Originally published in the Autumn 2020 edition of the Virginia Defender, issue 63, printed October 29. Reproduced here for accessibility and archival purposes. To find other stories in the Autumn 2020 issue or download the full PDF, see this post. For the full web catalog, see our Full Issues page.
By Phil Wilayto
It’s an organization that was born in jail. Or, to be more specific, in a bus holding 26 people who were arrested May 31 while protesting the police murder of Minneapolis resident George Floyd.
Some 250 people were arrested that night and charged with violating Gov. Ralph Northam’s just-imposed 8 p.m. curfew. They were held on buses, some handcuffed, for many hours. As the time passed, this particular group decided to stay in touch, to make sure everyone was eventually processed and released and then had legal representation.
And so the hashtag #rva26 was born.
“We wanted a way to stay connected,” explained Marwa, an RVA26 lead organizer and one of the group’s co-founders. “Some of us were already organizing on different issues, but we wanted to make sure everybody got out safe. So we made the hashtag #rva26, because there were 26 of us on the bus, and decided to stick with that name.
“Then about 10 people wanted to organize strategically, to work as one unit, one organization,” she said. “We were about half-Black, half-non-Black. We spoke with different elders and organizers, as mentors, and they were able to help us focus.”
One of the first things the new organization decided to focus on was inmates at the Richmond city jail.
“We thought that was the most appropriate,” Marwa explained. “We’re in touch with a lot of inmates. Right now we’re doing a mask drive for inmates, because they’re not provided the best kinds of masks. And we provide money for them to use at the commissary.
“And we do some on-the-ground actions,” she said. “We had one where we provided legal information with the Richmond Legal Collaborative. We’ve supported events at the Marcus-David Peters Circle. And over the summer we held discussions on a weekly or biweekly basis. Then there were our creative protests, about once a month, with Black artists, visual and musicians, some dancers. We’re a heavily creative group of people.”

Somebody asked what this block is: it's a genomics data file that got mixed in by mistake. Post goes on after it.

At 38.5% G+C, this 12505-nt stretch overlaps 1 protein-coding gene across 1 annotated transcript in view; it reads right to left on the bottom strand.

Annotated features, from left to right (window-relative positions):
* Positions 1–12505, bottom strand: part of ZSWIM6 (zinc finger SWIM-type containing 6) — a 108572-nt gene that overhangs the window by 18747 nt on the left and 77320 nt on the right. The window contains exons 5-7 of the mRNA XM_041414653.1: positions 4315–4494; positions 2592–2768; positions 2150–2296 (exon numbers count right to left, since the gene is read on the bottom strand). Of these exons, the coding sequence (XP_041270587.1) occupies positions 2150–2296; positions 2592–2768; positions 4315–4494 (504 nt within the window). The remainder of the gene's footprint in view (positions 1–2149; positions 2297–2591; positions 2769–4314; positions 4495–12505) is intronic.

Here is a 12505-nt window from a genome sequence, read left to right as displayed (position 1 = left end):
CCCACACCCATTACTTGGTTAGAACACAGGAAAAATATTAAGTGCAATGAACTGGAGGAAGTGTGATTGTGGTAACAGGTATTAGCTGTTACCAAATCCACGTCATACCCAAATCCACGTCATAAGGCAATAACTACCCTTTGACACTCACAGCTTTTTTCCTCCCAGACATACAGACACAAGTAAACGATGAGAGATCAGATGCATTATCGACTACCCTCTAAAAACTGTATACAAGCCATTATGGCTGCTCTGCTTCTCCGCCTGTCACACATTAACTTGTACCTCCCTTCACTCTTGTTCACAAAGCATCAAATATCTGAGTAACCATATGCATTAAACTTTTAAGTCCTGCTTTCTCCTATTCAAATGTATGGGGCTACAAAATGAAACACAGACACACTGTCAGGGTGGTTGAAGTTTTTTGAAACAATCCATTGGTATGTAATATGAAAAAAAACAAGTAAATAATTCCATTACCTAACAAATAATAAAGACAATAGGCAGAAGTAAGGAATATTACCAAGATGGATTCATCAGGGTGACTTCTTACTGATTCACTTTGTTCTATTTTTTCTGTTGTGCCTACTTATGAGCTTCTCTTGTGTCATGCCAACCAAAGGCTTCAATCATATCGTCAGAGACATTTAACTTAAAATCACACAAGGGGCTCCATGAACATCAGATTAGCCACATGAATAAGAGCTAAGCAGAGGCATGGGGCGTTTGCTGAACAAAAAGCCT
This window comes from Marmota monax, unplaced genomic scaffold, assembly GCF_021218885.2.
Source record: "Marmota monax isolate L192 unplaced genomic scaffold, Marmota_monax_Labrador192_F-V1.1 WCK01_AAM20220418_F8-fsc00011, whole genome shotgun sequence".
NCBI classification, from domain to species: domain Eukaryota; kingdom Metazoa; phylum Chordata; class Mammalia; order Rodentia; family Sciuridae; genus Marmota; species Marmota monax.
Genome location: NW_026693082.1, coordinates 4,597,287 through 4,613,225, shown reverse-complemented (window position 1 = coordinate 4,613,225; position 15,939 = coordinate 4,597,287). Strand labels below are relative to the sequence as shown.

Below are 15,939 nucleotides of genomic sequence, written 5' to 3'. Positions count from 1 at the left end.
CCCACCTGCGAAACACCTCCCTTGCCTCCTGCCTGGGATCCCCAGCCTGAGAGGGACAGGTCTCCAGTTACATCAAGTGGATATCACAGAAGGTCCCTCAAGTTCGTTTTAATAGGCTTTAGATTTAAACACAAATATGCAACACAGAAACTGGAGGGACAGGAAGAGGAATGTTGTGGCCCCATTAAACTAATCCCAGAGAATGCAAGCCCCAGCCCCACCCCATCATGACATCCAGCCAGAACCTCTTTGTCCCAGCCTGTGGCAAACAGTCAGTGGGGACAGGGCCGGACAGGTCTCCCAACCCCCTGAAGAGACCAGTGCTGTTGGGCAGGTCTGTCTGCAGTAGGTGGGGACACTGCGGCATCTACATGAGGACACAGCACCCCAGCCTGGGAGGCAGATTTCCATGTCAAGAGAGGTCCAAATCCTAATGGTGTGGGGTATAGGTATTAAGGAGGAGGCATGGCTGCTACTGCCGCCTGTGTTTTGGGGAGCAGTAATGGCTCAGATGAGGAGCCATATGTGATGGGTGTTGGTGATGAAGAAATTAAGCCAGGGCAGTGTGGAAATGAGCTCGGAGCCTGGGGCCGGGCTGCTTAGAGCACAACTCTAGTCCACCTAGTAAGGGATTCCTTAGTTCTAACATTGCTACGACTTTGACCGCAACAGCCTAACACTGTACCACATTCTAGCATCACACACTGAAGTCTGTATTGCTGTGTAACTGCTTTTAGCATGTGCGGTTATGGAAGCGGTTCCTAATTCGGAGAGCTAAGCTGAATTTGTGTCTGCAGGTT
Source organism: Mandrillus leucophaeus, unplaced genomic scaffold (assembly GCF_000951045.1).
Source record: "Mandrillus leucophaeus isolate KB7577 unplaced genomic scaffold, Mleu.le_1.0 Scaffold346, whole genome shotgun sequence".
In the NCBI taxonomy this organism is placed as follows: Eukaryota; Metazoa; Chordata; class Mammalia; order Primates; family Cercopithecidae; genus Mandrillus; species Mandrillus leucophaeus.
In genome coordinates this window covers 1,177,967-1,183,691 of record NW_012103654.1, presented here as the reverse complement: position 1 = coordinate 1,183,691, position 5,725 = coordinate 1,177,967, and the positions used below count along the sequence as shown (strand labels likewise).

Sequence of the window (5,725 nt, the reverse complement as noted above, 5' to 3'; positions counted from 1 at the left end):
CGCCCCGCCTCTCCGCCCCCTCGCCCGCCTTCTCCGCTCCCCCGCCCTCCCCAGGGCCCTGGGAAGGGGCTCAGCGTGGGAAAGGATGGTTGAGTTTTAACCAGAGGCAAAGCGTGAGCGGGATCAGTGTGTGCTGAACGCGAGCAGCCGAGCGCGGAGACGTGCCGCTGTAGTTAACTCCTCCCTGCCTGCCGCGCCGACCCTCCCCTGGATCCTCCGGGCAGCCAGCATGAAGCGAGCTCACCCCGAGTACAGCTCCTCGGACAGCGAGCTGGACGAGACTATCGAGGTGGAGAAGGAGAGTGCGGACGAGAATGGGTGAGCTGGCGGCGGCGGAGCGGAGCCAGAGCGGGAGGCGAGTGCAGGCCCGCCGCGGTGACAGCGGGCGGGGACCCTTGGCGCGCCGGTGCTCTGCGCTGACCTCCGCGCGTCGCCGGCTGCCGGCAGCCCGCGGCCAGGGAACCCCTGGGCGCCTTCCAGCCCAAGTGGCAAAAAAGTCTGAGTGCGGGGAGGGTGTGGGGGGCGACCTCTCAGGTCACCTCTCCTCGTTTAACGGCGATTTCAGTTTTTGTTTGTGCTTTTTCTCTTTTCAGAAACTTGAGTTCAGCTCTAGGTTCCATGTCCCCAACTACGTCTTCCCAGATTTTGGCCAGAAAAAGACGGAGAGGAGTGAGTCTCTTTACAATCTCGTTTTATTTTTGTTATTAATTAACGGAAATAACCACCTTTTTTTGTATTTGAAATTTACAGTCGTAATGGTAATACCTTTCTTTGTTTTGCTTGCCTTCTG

The group also raises money for mutual aid.
“So far we’ve raised close to $15,000,” Marwa said. “We redistribute it to Black folks in Richmond, to any Black individual, prioritizing those who are in dire need. So far we’ve been able to give money to anyone who has reached out to us, like if they’re facing an eviction.
“And we collaborate with other groups, like Nolef Turns, which is a partner, to provide some of the funds that we might not have at the moment.”
Marwa said RVA26 raises its money mainly through social media, word of mouth and selling items like T-shirts that they silkscreen themselves.
“And we have a few artists who help by auctioning off their art for us,” she said. “We’ll be at the Black Farmers Market in November,” Marwa said.
(See the Community Calendar on page 6.) “And we’re planning to hold an exhibit in the spring of 2021, curating the experiences and stories of those who have been incarcerated.”
For anyone who wonders what concrete good came out of the Richmond Rebellion, RVA26 seems to be providing a good example.
Anyone who would like to support the organization can make donations through its CashApp account ($RVA26Funds) or Venmo (@RVA26Funds)
“We’re also always looking for people with particular skills or expertise,” Marwa said.
For more information, follow RVA26 on Facebook (rva26) and Instagram (@rva26_)
Categories: Community News
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